Fairfax County, Va.: I am a big Obama fan and generally liked his interview on Today, but found him politically off-point re the Tea Party. I think he said that the core of the movement are the birthers and conspiracy theorists, plus the people who call him a socialist, and then around this core are a lot of "mainstream" people who are concerned about debt and taxes. That may be factually correct, and it generously gives the tea partiers a pass on a lot of other VERY offensive images and rhetoric (Hitler, Joker, n-word, splitting, etc.).

But I don't think it was smart politically. If I were him I'd talk straight up about the logical disconnect with "taxed enough already" (TEA) and point out that he's already provided a tax cut to 95 percent of working families; that nobody is more concerned about the deficit and that's why it's important healthcare will help reduce it for decades, and so forth. Analyzing the movement's origins and passing judgment is not his job. Take them on with the facts instead. Exclusive: Obama goes one-on-one with Matt Lauer

Ed O'Keefe: I haven't spoken to the president, so I'm not entirely sure, but I think most non-Tea Party folks are still trying to sort out what the movement is and what they stand for. And most Tea Party members would tell you it's a decentralized movement with different concerns and priorities.

So perhaps not smart of him to try to define it, and perhaps he should have taken them on about taxes, but he's also trying not to elevate them to a higher level.


Anxious Parent: My daughter works for a branch of the DNC. Do I hafta worry about her being required to meet people at Lesbian Bondage Clubs?

Ed O'Keefe: You'd have to ask her.


Salinas, CA: Re: D.C. Dem midterm success due to health care reform? Arms control treaty with Russia? Impending success of financial regulatory reform?

Nah. The major factor is wrapped up in one word: jobs.

Ed O'Keefe: Bingo. And that's the big unknown with eight months to go.


Boston: Forget the bondage and the strippers, that's what one expects from the modern GOP. The real Republican scandal was on the front page of yesterday's Wall Street Journal: up and down the board, GOP fund-raising organizations are tapped out and trailing the Dems by millions of dollars.

For all the DC conventional wisdom of GOP victories in the fall, this is a party that can't get it's own deep pockets to believe in its fortunes! Tea-Party Candidates Discover Brute Realities of Campaigning

Ed O'Keefe: This is a good point, and part of the reason you've seem relative calm among top Democratic leaders. They seem to believe they've got a better infrastructure in place to raise money, focus on a message and help the members in need.

Having the presidential bully pulpit at their disposal helps.

And yes -- as the WSJ article pointed out, it's going to be hard for grassroots Republican/Tea Party/Conservative activists/candidates to raise money and beat incumbents when they're starting from scratch.


Salinas, CA: "Obama is on the verge of appointing Massachusetts pediatrician Donald Berwick to oversee Medicare and Medicaid. "

Is Dr. Berwick's appointment one that can be blocked, or held up, by the Congressional minority?

Ed O'Keefe: Well, it requires Senate confirmation, so yes, a member could put a hold on the confirmation vote.


Have Senate Republicans NOT blocked a nominee yet?: Have any of Obama's prior nominees sailed through yet, without being blocked first by Republicans? Just wondering.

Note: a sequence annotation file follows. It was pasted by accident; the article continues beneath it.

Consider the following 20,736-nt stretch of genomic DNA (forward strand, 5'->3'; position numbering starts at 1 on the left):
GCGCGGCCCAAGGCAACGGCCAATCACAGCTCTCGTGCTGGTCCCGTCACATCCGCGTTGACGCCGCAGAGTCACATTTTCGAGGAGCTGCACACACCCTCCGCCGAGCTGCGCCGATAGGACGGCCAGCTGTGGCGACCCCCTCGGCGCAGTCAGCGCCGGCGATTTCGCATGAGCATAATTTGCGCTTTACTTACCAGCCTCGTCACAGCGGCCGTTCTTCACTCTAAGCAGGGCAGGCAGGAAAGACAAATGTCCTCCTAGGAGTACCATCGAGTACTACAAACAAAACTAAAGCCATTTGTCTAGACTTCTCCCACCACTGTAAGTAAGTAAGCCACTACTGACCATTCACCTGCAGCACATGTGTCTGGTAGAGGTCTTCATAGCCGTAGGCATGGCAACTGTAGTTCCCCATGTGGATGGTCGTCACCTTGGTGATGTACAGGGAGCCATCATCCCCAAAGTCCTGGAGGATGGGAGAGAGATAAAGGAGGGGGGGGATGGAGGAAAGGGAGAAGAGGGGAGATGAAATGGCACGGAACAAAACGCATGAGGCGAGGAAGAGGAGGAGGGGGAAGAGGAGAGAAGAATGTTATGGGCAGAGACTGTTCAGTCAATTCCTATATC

Ed O'Keefe: Yes.


Dale City, VA: How many appointees are awaiting confirmation and what is the average time between selection and confirmation? Are hearings held for every candidate?

Ed O'Keefe: This depends on how you track the fate of nominees.

The White House

said Saturday

that 217 of Obama's nominees still await Senate confirmation. But The Post's

Head Count

nominee tracking tool says he's got about 120 positions to go. The Post's tracking does not include nominees for U.S. attorneys, federal judges, ambassadors and U.S. marshals -- but the White House does.

Hearings aren't necessarily held for every nominee -- certainly not for every ambassador or marshal nominee.


Washington, DC: When Congress returns from Easter break, what will be the first orders of business that they will take up?

Ed O'Keefe: Definitely a few things on there: They'll have to consider extending the unemployment benefits that expired before the break, Democrats would like to focus on financial regulatory reform, there may be rumblings of a Supreme Court vacancy and of course they'll have to focus on economic growth.


Washington, DC: Sorry to come in at the end - but my two cents on the Steele issue: I have worked on campaigns for twenty years and I can say with 100% certainty, that I could tell which ones were winners and which ones were loser from day one based entirely on the spirit of fiscal responsibility and discipline that the campaign machine instilled in its workers. I am on the other side of the aisle, but I have worked on more than one campaign that would have run into similiar media trouble if anyone bothered to look, and every time those campaigns lost.

Ed O'Keefe: One person's opinion...


Richmond, VA: At the rate the RNC is spending their money they won't have any money left come November. They are spending it faster than they can raise it and this spending binges aren't going to help matters. How is the RNC doing compared to the DNC on the money front?

Ed O'Keefe: According to colleague Dan Eggen's story in today's Post:

"The RNC had more than $22 million on hand when he arrived last year, but is down to less than $10 million, despite raising a record $96 million during that time, records show."


Ed O'Keefe: Folks, that's it for today, many thanks for your great questions and I'll talk to you again in two weeks. In the meantime, keep tabs on the government by reading my blog, The Federal Eye.